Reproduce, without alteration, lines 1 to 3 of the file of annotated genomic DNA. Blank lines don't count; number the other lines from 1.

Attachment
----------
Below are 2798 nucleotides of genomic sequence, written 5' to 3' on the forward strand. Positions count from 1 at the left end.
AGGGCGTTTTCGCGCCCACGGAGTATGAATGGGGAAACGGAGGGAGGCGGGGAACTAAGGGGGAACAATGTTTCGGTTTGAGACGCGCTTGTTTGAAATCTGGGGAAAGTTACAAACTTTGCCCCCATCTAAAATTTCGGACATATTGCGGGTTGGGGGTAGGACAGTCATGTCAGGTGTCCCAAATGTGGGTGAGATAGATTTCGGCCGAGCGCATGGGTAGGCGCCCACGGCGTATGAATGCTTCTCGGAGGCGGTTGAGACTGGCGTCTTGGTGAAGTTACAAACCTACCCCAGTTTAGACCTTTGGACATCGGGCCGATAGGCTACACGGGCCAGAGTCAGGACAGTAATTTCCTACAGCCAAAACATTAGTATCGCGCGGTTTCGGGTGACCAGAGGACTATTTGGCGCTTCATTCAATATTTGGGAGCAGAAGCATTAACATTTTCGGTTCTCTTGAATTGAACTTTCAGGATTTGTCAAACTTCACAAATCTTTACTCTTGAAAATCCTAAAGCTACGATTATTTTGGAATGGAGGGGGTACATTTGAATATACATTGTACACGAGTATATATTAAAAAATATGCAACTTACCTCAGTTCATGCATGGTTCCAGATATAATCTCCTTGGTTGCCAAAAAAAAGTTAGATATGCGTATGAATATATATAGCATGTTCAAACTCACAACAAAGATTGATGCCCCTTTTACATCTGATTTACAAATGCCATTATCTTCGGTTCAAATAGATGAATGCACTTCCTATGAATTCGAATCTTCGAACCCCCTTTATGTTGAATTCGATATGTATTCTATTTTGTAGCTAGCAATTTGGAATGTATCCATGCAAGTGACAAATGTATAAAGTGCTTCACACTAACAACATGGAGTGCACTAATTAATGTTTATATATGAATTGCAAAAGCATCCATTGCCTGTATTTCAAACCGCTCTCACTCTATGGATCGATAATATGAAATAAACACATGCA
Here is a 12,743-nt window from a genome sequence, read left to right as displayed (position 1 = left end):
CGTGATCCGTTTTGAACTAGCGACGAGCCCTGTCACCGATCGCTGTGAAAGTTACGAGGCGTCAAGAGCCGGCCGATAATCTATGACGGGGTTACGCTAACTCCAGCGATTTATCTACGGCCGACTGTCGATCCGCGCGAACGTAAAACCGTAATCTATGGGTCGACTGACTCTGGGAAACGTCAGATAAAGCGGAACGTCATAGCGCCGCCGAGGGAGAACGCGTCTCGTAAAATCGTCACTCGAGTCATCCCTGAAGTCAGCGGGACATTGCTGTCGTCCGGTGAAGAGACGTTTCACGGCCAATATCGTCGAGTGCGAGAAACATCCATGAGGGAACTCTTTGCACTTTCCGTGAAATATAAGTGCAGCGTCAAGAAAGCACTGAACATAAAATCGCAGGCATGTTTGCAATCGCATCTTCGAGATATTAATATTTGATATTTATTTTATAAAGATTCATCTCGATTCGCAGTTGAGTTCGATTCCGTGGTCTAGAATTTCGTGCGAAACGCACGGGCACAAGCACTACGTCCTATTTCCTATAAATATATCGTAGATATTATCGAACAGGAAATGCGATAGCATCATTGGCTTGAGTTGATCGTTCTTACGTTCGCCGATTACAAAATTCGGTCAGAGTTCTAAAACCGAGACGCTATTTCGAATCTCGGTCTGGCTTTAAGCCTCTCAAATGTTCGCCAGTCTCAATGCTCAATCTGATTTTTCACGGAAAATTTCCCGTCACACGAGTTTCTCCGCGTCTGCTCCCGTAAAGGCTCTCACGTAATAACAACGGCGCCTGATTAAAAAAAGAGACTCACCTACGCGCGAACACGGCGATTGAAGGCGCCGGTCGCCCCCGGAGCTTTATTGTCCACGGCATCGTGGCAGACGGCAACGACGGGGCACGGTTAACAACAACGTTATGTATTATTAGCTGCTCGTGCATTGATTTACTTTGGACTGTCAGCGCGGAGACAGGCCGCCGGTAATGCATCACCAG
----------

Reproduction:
Below are 2798 nucleotides of genomic sequence, written 5' to 3' on the forward strand. Positions count from 1 at the left end.
AGGGCGTTTTCGCGCCCACGGAGTATGAATGGGGAAACGGAGGGAGGCGGGGAACTAAGGGGGAACAATGTTTCGGTTTGAGACGCGCTTGTTTGAAATCTGGGGAAAGTTACAAACTTTGCCCCCATCTAAAATTTCGGACATATTGCGGGTTGGGGGTAGGACAGTCATGTCAGGTGTCCCAAATGTGGGTGAGATAGATTTCGGCCGAGCGCATGGGTAGGCGCCCACGGCGTATGAATGCTTCTCGGAGGCGGTTGAGACTGGCGTCTTGGTGAAGTTACAAACCTACCCCAGTTTAGACCTTTGGACATCGGGCCGATAGGCTACACGGGCCAGAGTCAGGACAGTAATTTCCTACAGCCAAAACATTAGTATCGCGCGGTTTCGGGTGACCAGAGGACTATTTGGCGCTTCATTCAATATTTGGGAGCAGAAGCATTAACATTTTCGGTTCTCTTGAATTGAACTTTCAGGATTTGTCAAACTTCACAAATCTTTACTCTTGAAAATCCTAAAGCTACGATTATTTTGGAATGGAGGGGGTACATTTGAATATACATTGTACACGAGTATATATTAAAAAATATGCAACTTACCTCAGTTCATGCATGGTTCCAGATATAATCTCCTTGGTTGCCAAAAAAAAGTTAGATATGCGTATGAATATATATAGCATGTTCAAACTCACAACAAAGATTGATGCCCCTTTTACATCTGATTTACAAATGCCATTATCTTCGGTTCAAATAGATGAATGCACTTCCTATGAATTCGAATCTTCGAACCCCCTTTATGTTGAATTCGATATGTATTCTATTTTGTAGCTAGCAATTTGGAATGTATCCATGCAAGTGACAAATGTATAAAGTGCTTCACACTAACAACATGGAGTGCACTAATTAATGTTTATATATGAATTGCAAAAGCATCCATTGCCTGTATTTCAAACCGCTCTCACTCTATGGATCGATAATATGAAATAAACACATGCA
Here is a 12,743-nt window from a genome sequence, read left to right as displayed (position 1 = left end):